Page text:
Editor’s note: All figures in Canadian dollars. As of Sept. 27 $1 U.S. equals $1.34 Canadian.
Unifor members were set to begin a ratification vote today that will decide whether the union’s tentative contract with Ford Motor Co. goes into effect.
The three-year deal includes a commitment from Ford to invest $1.8 billion in its Oakville, Ontario, plant to begin building battery-electric vehicles by 2026, following a retooling in 2024, according to a document posted on Unifor’s website. Wage gains for members include a two-year reduction in the contentious 10-year wage grow-in period, two $2,000 “inflation protection” bonuses, a $7,250 “productivity and quality bonus” and two general wage increases of 2.5 percent for workers at the full pay rate, according to the union.
“This is one of the most significant investment announcements in Canadian automotive history, and is a game-changer for the Canadian auto sector,” union leaders said in a statement.
A ratification meeting, moved online due to the COVID-19 pandemic, was set to take place at 10 a.m. EDT Sunday. Online voting was scheduled to begin at 11 a.m. and continue until 10:59 a.m. Monday.
If ratified, the Ford investment would secure production for the Oakville plant in the coming years after months of speculation over its future. In a letter from Ford to Unifor President Jerry Dias outlining the investment plans, Ryan Kantautas, Ford Canada’s vice-president of human resources, confirmed that production of the front-wheel drive Ford Edge and Lincoln Nautilus crossovers would be phased out in the second quarter of 2023. The all-wheel-drive Edge would be built for the duration of the contract, which would expire in September 2023.
“The parties acknowledged that this is a period of significant change in the automotive industry with the rapid development and implementation of new technologies, such as electrification, autonomous driving, and connected vehicles,” Kantautas wrote in the letter. “In the context of such change, the company and union agreed that a viable and thriving automotive industry in Canada is predicated on both competitive operational practices and government support in order to build a strong business case for future investment.”
Results of the ratification vote were expected to be known by Monday afternoon. If ratified, Unifor will next negotiate with Fiat Chrysler Automobiles and will seek to pattern that deal off of the Ford contract.
If the tentative contract is ratified, it would now take eight years for new hires to get to full pay, down from 10 years. In addition, workers would be paid more each year. For example, a new hire would now make 65 percent of the prevailing rate, up from 61.25 percent under the previous contract.
The 10-year wage grid, which the union agreed to in the wake of the bankruptcies of General Motors and Chrysler, has been contentious among members. In 2016, a majority of workers at the Oakville plant voted against a contract with Ford that year in large part due to the continuation of the 10-year grid. It was ratified due to overwhelming support from workers at the company’s Windsor, Ontario, engine plants.
The $7,250 productivity bonus would be doled out the Monday following ratification, while the $2,000 lump-sum bonuses would be handed out in December 2021 and December 2022. In addition to the bonuses, workers at full pay will receive a 4 percent lump-sum payment in the contract’s second year and two 2.5 percent raises, one this year and one in 2022.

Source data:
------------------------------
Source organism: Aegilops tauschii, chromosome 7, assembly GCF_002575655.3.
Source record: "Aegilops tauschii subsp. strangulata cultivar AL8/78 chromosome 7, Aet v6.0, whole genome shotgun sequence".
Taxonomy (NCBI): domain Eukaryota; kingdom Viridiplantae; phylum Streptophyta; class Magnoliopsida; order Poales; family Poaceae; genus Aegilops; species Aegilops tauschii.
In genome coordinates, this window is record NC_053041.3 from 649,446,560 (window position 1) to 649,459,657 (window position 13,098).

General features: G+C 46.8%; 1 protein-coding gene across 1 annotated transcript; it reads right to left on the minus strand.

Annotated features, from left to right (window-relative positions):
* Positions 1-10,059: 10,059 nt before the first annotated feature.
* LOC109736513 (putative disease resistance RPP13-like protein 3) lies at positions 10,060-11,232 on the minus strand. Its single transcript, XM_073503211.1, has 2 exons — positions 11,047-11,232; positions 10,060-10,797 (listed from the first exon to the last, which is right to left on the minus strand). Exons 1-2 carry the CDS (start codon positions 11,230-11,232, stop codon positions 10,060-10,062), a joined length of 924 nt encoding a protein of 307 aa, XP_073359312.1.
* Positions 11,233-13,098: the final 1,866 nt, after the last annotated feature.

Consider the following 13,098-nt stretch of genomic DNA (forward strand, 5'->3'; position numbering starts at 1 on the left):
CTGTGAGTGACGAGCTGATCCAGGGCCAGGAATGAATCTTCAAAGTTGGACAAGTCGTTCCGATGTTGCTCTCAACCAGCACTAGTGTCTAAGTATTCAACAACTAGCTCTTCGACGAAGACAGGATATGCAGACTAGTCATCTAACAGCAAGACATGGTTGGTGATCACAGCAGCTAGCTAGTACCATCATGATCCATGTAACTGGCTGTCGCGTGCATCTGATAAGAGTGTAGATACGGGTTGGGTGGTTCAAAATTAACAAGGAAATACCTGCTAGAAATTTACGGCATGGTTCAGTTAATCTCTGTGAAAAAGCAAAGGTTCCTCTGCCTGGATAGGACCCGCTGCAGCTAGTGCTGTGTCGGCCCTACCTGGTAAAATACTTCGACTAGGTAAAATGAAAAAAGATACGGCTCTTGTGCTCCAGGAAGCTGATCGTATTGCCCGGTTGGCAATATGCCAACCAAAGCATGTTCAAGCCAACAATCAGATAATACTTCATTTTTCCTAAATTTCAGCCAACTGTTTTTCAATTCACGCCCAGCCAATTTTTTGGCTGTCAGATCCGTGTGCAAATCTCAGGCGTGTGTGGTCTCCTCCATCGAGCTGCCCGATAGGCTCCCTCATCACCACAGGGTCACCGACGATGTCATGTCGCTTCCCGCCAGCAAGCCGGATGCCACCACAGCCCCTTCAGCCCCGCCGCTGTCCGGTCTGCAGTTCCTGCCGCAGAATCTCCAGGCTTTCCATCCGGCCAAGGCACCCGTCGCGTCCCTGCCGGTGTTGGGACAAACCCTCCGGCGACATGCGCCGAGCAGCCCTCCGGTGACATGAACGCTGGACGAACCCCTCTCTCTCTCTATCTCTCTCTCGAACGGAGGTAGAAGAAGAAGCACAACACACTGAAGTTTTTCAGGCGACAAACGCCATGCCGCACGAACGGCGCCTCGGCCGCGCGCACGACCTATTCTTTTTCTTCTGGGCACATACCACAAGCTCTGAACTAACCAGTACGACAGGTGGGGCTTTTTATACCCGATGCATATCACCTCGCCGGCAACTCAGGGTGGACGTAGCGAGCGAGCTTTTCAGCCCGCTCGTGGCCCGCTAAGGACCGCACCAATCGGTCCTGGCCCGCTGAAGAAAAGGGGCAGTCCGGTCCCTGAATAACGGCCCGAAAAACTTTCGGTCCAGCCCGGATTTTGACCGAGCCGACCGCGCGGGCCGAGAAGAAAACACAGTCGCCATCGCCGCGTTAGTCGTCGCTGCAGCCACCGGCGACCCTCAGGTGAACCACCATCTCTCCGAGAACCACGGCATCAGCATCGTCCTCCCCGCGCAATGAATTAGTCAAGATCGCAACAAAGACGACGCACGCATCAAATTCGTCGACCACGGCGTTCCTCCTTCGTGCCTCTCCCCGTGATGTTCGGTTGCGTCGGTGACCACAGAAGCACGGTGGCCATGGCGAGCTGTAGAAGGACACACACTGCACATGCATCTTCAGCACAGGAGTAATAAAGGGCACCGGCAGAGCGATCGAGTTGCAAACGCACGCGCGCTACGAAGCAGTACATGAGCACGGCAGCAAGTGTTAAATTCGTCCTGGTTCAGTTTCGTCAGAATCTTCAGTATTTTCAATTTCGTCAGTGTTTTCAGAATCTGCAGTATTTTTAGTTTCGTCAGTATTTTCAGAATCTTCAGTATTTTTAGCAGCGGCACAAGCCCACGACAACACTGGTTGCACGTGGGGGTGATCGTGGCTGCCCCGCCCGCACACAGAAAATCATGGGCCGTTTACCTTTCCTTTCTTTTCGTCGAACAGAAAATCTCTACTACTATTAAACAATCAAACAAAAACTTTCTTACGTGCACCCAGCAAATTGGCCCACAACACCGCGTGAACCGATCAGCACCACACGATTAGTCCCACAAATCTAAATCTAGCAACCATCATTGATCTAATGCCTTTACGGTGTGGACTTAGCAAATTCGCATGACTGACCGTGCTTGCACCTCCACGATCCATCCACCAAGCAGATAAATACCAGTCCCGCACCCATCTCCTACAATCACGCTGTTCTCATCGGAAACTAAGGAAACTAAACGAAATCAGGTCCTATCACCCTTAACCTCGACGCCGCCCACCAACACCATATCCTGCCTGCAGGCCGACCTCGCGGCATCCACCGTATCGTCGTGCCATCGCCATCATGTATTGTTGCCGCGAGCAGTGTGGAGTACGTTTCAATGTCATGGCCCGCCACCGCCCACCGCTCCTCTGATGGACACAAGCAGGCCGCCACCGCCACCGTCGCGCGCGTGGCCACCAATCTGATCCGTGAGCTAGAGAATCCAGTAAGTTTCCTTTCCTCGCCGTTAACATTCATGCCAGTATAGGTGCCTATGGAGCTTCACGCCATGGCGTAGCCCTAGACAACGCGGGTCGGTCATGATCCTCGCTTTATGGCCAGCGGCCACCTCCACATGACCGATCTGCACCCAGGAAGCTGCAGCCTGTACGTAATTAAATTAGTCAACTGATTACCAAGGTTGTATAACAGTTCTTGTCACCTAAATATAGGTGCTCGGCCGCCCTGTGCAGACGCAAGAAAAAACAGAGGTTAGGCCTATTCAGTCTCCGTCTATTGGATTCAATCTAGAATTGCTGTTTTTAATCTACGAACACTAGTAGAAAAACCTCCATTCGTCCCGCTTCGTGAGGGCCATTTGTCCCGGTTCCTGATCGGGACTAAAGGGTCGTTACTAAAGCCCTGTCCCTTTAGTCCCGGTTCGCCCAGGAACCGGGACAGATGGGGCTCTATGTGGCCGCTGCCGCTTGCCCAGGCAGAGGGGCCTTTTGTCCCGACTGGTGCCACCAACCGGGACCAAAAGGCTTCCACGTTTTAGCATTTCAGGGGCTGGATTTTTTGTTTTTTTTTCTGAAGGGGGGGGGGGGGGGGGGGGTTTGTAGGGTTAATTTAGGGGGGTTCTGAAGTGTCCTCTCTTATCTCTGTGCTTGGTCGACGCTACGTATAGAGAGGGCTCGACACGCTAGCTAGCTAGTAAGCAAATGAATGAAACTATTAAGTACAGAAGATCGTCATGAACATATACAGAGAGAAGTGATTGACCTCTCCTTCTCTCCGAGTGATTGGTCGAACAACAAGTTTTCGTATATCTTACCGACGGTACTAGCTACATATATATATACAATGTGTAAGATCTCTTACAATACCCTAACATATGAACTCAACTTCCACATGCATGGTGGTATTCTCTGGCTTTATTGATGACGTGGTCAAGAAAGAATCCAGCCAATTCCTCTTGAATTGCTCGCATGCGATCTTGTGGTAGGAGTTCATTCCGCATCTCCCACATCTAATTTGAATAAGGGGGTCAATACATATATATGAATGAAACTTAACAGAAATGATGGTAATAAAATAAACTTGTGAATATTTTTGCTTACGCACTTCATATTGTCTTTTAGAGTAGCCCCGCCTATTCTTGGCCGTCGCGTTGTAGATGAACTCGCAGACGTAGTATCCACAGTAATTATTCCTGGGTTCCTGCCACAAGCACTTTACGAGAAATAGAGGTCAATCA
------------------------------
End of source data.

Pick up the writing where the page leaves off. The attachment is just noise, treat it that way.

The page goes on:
The terms of Ford’s pension plan remain unchanged, according to the union. That could prove to be important for the ratification vote. According to its letter to Unifor, Ford will employ about 3,000 workers at the Oakville plant by 2027, down from about 3,400 today. Dias said during a news conference last week that he anticipated retirements would account for that reduction.
Ford will offer a $40,000 retirement incentive for “up to” 350 employees, including 20 skilled-trades workers, in early 2021, according to Unifor. The union said it would meet with Ford to “discuss implementation across Unifor locations,” which include the Windsor engine plants and a parts distribution center in Brampton, Ontario.
The automaker will also make retirement incentive packages of $60,000 for production workers and $70,000 for skilled-trades workers in the event of “indefinite layoffs that will not result in recall.” The packages also include a $20,000 vehicle voucher.
In addition to the Oakville investments, the Windsor plant will receive a $148 million investment to build a new engine beginning in 2022. Dias last week said it would be a 6.8-liter engine for the Ford F-150 pickup and Mustang pony car.
Ford also confirmed its plans to close the Brampton parts distribution center, eventually splitting the operations between two new warehouses, one west of Toronto and the other in the Ottawa region. The Brampton warehouse will close and be sold during the life of the contract, according to the Ford letter.
In the wake of widespread protests over racism and police brutality, Unifor and Ford have also agreed to create an “Anti-Racism Action Plan,” which includes the creation of a “Racial Justice Advocate” position.
“This new Racial Justice Advocate will work through the Employment Equity rep and offer support to those who face anti-Black and anti-Indigenous discrimination,” the union said.
Ford will also provide up to 10 days of leave if an employee or an employee’s child “has experienced or been threatened with domestic or sexual violence” if the worker is not eligible for sickness and accident benefits.